Stricter guidelines for WordCamps

May 20, 2010 | No Comments Yet

There are a lot of helpful tips for organizing a WordCamp that can be found at the official WordCamp how-to site, but what’s got people buzzing is the announcement of stricter guidelines about who can and can’t be associated with an event, from individuals to companies in various roles as organizers, speakers, and sponsors. This all depends on whether they comply with WordPress philosophies.

Lately there have been a number of WordCamps accepting speakers, sponsorships, door prizes, etc from people/companies acting in violation of the WordPress license (GPL v2) with regard to their themes/plugins. It is the official policy of WordCamp that WordCamps not provide publicity/a platform for such individuals/businesses. They are welcome to attend, but WordCamps may not have non-GPL-compliant people as organizers, sponsors, or speakers.

It’s only fair that WordPress stand its ground on matters relating to the GPL, WordCamps included. For participants who aren’t as familiar with the software, its community, and philosophy, WordCamp is the perfect venue to discuss those things.

I’m curious to see if any part of this controversy will affect the upcoming WordCamp Philippines 2010.

The complete list of guidelines can be found at WordCamp Central.

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Official word on WordPress theme licensing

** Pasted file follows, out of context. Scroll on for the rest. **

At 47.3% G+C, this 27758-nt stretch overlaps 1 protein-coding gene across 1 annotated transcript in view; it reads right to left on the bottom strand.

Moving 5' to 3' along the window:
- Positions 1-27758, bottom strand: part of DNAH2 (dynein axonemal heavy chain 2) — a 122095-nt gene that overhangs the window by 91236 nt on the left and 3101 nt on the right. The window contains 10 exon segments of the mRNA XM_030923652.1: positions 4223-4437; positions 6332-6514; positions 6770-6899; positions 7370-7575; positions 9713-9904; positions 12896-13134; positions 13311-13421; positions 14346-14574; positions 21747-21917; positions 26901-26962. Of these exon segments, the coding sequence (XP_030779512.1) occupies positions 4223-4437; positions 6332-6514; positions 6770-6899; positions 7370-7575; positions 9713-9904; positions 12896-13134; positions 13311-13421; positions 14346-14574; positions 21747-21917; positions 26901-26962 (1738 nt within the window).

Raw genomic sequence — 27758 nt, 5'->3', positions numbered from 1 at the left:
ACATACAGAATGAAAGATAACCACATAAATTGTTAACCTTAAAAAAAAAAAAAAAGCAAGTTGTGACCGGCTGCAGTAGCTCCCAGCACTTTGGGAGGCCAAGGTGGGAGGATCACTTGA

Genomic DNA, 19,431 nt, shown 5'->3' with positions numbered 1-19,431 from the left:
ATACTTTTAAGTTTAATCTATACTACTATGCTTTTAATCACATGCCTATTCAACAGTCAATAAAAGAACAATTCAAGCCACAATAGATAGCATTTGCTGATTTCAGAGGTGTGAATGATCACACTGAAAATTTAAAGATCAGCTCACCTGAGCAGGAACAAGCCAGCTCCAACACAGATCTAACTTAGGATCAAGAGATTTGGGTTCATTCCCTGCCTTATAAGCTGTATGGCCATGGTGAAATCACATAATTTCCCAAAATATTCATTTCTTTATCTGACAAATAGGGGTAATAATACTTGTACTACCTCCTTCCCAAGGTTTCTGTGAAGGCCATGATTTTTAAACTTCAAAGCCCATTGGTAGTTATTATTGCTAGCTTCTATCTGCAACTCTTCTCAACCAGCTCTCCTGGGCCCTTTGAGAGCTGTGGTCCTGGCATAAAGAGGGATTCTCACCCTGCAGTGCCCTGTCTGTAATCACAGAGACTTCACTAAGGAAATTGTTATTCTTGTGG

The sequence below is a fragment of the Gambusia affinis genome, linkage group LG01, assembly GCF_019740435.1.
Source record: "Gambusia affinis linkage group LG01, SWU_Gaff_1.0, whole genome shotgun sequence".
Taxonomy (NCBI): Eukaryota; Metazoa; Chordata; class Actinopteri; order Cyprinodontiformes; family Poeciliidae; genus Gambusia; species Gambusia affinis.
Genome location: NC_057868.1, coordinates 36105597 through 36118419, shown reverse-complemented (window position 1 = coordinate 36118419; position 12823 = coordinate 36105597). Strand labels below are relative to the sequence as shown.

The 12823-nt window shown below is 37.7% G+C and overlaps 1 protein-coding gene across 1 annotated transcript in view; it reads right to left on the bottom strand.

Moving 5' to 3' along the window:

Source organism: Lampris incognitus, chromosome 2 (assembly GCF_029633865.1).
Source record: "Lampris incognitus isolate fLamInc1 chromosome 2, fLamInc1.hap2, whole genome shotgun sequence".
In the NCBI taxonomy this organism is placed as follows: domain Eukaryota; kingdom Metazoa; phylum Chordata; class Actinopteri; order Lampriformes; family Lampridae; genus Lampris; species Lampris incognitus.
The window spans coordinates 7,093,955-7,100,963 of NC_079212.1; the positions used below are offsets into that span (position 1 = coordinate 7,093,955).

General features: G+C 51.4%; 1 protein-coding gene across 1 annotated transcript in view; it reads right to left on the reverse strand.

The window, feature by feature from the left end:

July 3, 2009 | No Comments Yet

The great debate on the GPL (GNU Public License) and its pertinence to WordPress themes has been going on for months, but it seems the issue may be finally be laid to rest, thanks to the response of the Software Freedom Law Center on the matter.

Matt Mullenweg quotes the whole thing on the WordPress Development blog, but he has a a one-sentence summary for it too:

PHP in WordPress themes must be GPL, artwork and CSS may be but are not required.

Of course Matt points out that a WordPress theme would be pretty useless without graphics and CSS, and therefore now that they’ve launched the Commercial Themes Directory, they’re requiring 100% compatibility with the GPL. Meaning everything, including graphics and CSS, must have no restrictions on usage. Again, the GPL license does not require themes to be free of charge.

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Official WordPress Commercially Supported GPL Themes Directory launched

July 2, 2009 | No Comments Yet

Here’s the big lesson on the opening of the official WordPress Commercial Theme directory (also under WordPress Extend): it’s possible to make money off a commercial theme while still having a GPL license, which in turn, means you’re supporting the WordPress philosophy of making everything accessible to everyone.

While our directory is full of fantastic themes, sometimes people want to use something that they know has support behind it, and don’t mind paying for that. Contrary to popular belief, GPL doesn’t say that everything must be zero-cost, just that when you receive the software or theme that it not restrict your freedoms in how you use it.